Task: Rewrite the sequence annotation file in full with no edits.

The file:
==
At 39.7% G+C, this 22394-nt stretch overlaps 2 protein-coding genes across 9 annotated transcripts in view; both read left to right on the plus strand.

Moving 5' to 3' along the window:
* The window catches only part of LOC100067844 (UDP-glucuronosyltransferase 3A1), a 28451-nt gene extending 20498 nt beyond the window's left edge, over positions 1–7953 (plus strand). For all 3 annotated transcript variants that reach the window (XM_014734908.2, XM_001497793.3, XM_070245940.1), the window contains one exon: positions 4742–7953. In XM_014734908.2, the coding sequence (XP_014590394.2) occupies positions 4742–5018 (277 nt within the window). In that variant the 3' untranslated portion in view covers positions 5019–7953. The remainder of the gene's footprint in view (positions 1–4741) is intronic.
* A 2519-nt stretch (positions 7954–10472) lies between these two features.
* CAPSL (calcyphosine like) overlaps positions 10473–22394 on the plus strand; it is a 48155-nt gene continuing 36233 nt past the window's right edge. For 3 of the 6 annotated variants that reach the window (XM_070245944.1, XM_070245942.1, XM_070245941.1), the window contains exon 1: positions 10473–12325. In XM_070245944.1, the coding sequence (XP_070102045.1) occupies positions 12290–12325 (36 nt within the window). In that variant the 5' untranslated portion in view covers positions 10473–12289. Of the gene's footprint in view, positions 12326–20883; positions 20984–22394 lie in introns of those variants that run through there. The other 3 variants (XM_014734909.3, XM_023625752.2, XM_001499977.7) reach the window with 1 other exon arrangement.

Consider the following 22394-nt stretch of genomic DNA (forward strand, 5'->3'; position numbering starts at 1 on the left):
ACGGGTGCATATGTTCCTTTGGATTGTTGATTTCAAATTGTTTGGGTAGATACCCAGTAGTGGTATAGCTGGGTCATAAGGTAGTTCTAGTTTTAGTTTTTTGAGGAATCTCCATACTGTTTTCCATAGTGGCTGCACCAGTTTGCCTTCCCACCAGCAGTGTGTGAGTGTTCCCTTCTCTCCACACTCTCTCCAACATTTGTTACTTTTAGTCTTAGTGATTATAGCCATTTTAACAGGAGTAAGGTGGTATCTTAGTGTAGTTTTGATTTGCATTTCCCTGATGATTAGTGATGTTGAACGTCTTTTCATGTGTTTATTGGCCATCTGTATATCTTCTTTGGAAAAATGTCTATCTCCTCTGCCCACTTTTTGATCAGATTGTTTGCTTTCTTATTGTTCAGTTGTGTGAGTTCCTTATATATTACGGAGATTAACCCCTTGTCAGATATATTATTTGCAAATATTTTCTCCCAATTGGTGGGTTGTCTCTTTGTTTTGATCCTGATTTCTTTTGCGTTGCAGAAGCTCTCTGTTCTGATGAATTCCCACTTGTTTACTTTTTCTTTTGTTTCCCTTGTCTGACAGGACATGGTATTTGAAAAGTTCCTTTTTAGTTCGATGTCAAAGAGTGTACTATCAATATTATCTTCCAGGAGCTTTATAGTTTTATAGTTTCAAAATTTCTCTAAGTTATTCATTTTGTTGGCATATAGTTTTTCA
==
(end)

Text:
At 39.7% G+C, this 22394-nt stretch overlaps 2 protein-coding genes across 9 annotated transcripts in view; both read left to right on the plus strand.

Moving 5' to 3' along the window:
* The window catches only part of LOC100067844 (UDP-glucuronosyltransferase 3A1), a 28451-nt gene extending 20498 nt beyond the window's left edge, over positions 1–7953 (plus strand). For all 3 annotated transcript variants that reach the window (XM_014734908.2, XM_001497793.3, XM_070245940.1), the window contains one exon: positions 4742–7953. In XM_014734908.2, the coding sequence (XP_014590394.2) occupies positions 4742–5018 (277 nt within the window). In that variant the 3' untranslated portion in view covers positions 5019–7953. The remainder of the gene's footprint in view (positions 1–4741) is intronic.
* A 2519-nt stretch (positions 7954–10472) lies between these two features.
* CAPSL (calcyphosine like) overlaps positions 10473–22394 on the plus strand; it is a 48155-nt gene continuing 36233 nt past the window's right edge. For 3 of the 6 annotated variants that reach the window (XM_070245944.1, XM_070245942.1, XM_070245941.1), the window contains exon 1: positions 10473–12325. In XM_070245944.1, the coding sequence (XP_070102045.1) occupies positions 12290–12325 (36 nt within the window). In that variant the 5' untranslated portion in view covers positions 10473–12289. Of the gene's footprint in view, positions 12326–20883; positions 20984–22394 lie in introns of those variants that run through there. The other 3 variants (XM_014734909.3, XM_023625752.2, XM_001499977.7) reach the window with 1 other exon arrangement.

Consider the following 22394-nt stretch of genomic DNA (forward strand, 5'->3'; position numbering starts at 1 on the left):
ACGGGTGCATATGTTCCTTTGGATTGTTGATTTCAAATTGTTTGGGTAGATACCCAGTAGTGGTATAGCTGGGTCATAAGGTAGTTCTAGTTTTAGTTTTTTGAGGAATCTCCATACTGTTTTCCATAGTGGCTGCACCAGTTTGCCTTCCCACCAGCAGTGTGTGAGTGTTCCCTTCTCTCCACACTCTCTCCAACATTTGTTACTTTTAGTCTTAGTGATTATAGCCATTTTAACAGGAGTAAGGTGGTATCTTAGTGTAGTTTTGATTTGCATTTCCCTGATGATTAGTGATGTTGAACGTCTTTTCATGTGTTTATTGGCCATCTGTATATCTTCTTTGGAAAAATGTCTATCTCCTCTGCCCACTTTTTGATCAGATTGTTTGCTTTCTTATTGTTCAGTTGTGTGAGTTCCTTATATATTACGGAGATTAACCCCTTGTCAGATATATTATTTGCAAATATTTTCTCCCAATTGGTGGGTTGTCTCTTTGTTTTGATCCTGATTTCTTTTGCGTTGCAGAAGCTCTCTGTTCTGATGAATTCCCACTTGTTTACTTTTTCTTTTGTTTCCCTTGTCTGACAGGACATGGTATTTGAAAAGTTCCTTTTTAGTTCGATGTCAAAGAGTGTACTATCAATATTATCTTCCAGGAGCTTTATAGTTTTATAGTTTCAAAATTTCTCTAAGTTATTCATTTTGTTGGCATATAGTTTTTCA